Not Just Any Friday…

Here’s some stuff that’s worth reporting…

They’re Not Evil, They’re Your Insurance Company: Wonder how many Humana employees the P.R. staff there considered before offering up Max Shireman to the NYTimes as a typical, non-evil employee? The big paper did a story on how tough it is to work for a company in the middle of the biggest political issue of our time. Shireman got a shot in at his pals over at Papa John’s, implying the food makes you sick. [NYTimes]

More Than 50,000 Drunks Served Since 2004: OK, CityScoot isn’t going to hire me to write slogans. But the local biz was featured in the Times’ story about entrepreneurs in the “take you, your car and your drunk butt home” business. A business that is booming. That’s right, Billy G., you should have called them. [NYTimes]

Count on This Book: It’s hard to hold back praise for Gill Holland, who has added “author” to his list of accolades. He’s just published “Louisville Counts”, an art book for kids featuring 21 local artists and 21 cool things about our little town. Luke, age 11, loved it. Proceeds go to the Art Sparks Interactive Gallery at the Speed Museum. Get one around town or stop by the Green Building, on East Market Street.

Just Another Joe: Don’t forget to watch Animal Planet’s “Jockey” reality series. Tonight’s second episode features 19-year-old jockey Joe Talamo on the road to the Kentucky Derby. Insight 60 at 9. [Animal Planet]

A Look Ahead: Get ready for some national media attention. Ex-PRP football coach Jason Stinson’s trial starts Monday.  A bunch of students have been subpoenaed. [AP]

Taylor Swift?: No, I haven’t suddenly got a thing for teen-age blondes or country music, or whatever Ms. Swift sings about. But please e-mail me if you can find me two tickets to Sunday’s show at the State Fair. For a friend. [e-mail me]

2 thoughts on “Not Just Any Friday…

  1. They’re Not Evil (They’re just billed that way): Puh-leeze! I grew up around the medical field & worked in it for many years. Here are some the most popular insurance scams: 1) when you get a bill from a provider, instantly deny it. This allows you to keep your $ for at least another 30 days. If you’re lucky, the provider won’t bother to try and sort it out and the patient will end up paying for it and/or the provider will write it off as uncollectable. 2) If the provider does bother to sort it out, simply deny it again. Bonus: another 30 days the cash stays in your coffers. 3) If the provider pursues it further, you can finally cave in and pay it. Or, claim you need some sort of paperwork prior to payment and keep that money ANOTHER 30 days. 4) You can have an employee sort through all the incoming claims and automaticaly shred those that are first-time claims, refuse to admit you received them and then, when the provider re-bills you, state that you aren’t obligated to pay because you didn’t receive the initial claim within the required 90 days after service was provided. 5) Once claims are paid out, you can hire a third party (or, start your own internal division) to investigate all claims you DID pay in the hopes that the patient wasn’t smart enough to have read the fine print in their policies and/or known the current rules about which insurance is primary, and which is secondary in any given situation. When you find one, you can simply withhold that improperly-paid amount from the next check you owe to that provider, thereby completely messing up the provider’s accounts receivable which they use for inconsequential things like rent on their building & equipment, payroll, etc.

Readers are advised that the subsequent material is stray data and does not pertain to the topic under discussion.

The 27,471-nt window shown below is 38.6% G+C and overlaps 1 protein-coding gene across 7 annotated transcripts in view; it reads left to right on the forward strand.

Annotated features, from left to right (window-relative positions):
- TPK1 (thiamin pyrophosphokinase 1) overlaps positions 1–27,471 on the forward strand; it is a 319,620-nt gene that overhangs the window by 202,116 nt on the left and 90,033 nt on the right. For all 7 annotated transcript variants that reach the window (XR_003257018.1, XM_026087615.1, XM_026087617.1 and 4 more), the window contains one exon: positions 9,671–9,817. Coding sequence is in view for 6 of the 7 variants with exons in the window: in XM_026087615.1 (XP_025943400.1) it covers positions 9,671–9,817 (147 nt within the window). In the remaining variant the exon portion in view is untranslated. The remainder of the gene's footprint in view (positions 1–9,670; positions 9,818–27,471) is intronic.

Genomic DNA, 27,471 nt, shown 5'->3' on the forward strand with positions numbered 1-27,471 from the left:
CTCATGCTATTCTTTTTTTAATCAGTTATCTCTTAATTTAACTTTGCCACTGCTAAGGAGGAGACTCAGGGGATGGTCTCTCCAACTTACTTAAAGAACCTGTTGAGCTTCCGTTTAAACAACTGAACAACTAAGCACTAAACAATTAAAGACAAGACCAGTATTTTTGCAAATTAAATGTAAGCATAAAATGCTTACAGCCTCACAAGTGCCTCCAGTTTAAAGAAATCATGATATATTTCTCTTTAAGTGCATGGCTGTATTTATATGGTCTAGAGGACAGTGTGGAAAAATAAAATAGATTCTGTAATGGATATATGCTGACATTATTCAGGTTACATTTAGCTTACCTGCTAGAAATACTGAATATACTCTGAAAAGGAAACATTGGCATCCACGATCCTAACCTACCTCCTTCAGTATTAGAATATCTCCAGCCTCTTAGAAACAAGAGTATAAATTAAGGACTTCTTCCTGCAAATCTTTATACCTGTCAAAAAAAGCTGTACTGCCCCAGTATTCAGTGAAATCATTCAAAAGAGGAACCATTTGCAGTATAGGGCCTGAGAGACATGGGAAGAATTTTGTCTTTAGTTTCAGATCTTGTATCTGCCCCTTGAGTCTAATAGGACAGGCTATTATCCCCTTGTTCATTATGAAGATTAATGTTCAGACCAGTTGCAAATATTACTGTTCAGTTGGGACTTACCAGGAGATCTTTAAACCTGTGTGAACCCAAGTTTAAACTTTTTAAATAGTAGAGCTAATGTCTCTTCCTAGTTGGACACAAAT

Next, require that every single medical and dental procedure be assigned a numerical code (which are changed/added to annually). Punish all providers who send in a bill with an incorrect procedure code.

    By the time you are done with code requirements, collection requirements and payment audit procedures, with any luck you will have achieved your goal of not having to pay out a dime and driving the medical establishment at least out of its mind, if not out of business.

    Just as Doc Greathouse how well this system works.

  2. There are so many distortions in Eden Springs post that it would take pages to correct them.
    I have worked as a medical claims adjuster for over 20 years for two different major insurance companies. I can assure you that I always look for ways to pay claims, not deny them
    That said, my experience is that many of the claims that are rejected, not denied (there’s a difference), are rejected due to lack of communication. Things like missing information cause claims to be rejected, not some nefarious plot to hold on to money longer.
    The use of uniform codes, which the poster decries , aid in clarity of communication helping claims to be paid more quickly. I believe the Center for Medicare and Medicaid Services, a government agency, not insurance companies, sets and updates these codes.

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